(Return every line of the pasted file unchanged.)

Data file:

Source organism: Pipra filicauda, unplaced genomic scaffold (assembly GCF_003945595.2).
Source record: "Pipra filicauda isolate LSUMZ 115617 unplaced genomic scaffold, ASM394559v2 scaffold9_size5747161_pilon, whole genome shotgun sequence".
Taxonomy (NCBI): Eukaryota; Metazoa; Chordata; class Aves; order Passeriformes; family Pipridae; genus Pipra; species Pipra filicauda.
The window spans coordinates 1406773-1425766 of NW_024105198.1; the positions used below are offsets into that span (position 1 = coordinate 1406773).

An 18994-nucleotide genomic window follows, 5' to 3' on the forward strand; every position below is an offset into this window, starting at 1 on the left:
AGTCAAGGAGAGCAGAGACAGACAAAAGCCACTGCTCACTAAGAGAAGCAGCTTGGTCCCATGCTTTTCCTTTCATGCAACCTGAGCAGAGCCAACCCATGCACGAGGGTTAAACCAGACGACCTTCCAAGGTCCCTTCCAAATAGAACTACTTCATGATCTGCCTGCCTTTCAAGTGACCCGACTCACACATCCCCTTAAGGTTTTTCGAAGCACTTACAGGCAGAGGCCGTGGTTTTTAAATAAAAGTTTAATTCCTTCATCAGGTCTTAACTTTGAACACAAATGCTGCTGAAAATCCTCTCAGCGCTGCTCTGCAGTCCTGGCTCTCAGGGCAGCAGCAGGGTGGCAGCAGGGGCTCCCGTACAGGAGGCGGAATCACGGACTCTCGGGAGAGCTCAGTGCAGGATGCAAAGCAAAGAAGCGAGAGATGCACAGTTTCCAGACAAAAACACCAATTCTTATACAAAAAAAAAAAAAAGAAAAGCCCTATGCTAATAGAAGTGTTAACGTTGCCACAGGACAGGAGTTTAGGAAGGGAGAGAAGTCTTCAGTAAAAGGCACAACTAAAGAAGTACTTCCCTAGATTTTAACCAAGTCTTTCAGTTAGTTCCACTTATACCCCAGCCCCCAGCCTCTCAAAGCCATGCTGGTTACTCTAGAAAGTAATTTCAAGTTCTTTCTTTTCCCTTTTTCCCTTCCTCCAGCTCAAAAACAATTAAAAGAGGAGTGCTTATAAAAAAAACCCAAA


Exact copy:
Source organism: Pipra filicauda, unplaced genomic scaffold (assembly GCF_003945595.2).
Source record: "Pipra filicauda isolate LSUMZ 115617 unplaced genomic scaffold, ASM394559v2 scaffold9_size5747161_pilon, whole genome shotgun sequence".
Taxonomy (NCBI): Eukaryota; Metazoa; Chordata; class Aves; order Passeriformes; family Pipridae; genus Pipra; species Pipra filicauda.
The window spans coordinates 1406773-1425766 of NW_024105198.1; the positions used below are offsets into that span (position 1 = coordinate 1406773).

An 18994-nucleotide genomic window follows, 5' to 3' on the forward strand; every position below is an offset into this window, starting at 1 on the left:
AGTCAAGGAGAGCAGAGACAGACAAAAGCCACTGCTCACTAAGAGAAGCAGCTTGGTCCCATGCTTTTCCTTTCATGCAACCTGAGCAGAGCCAACCCATGCACGAGGGTTAAACCAGACGACCTTCCAAGGTCCCTTCCAAATAGAACTACTTCATGATCTGCCTGCCTTTCAAGTGACCCGACTCACACATCCCCTTAAGGTTTTTCGAAGCACTTACAGGCAGAGGCCGTGGTTTTTAAATAAAAGTTTAATTCCTTCATCAGGTCTTAACTTTGAACACAAATGCTGCTGAAAATCCTCTCAGCGCTGCTCTGCAGTCCTGGCTCTCAGGGCAGCAGCAGGGTGGCAGCAGGGGCTCCCGTACAGGAGGCGGAATCACGGACTCTCGGGAGAGCTCAGTGCAGGATGCAAAGCAAAGAAGCGAGAGATGCACAGTTTCCAGACAAAAACACCAATTCTTATACAAAAAAAAAAAAAAGAAAAGCCCTATGCTAATAGAAGTGTTAACGTTGCCACAGGACAGGAGTTTAGGAAGGGAGAGAAGTCTTCAGTAAAAGGCACAACTAAAGAAGTACTTCCCTAGATTTTAACCAAGTCTTTCAGTTAGTTCCACTTATACCCCAGCCCCCAGCCTCTCAAAGCCATGCTGGTTACTCTAGAAAGTAATTTCAAGTTCTTTCTTTTCCCTTTTTCCCTTCCTCCAGCTCAAAAACAATTAAAAGAGGAGTGCTTATAAAAAAAACCCAAA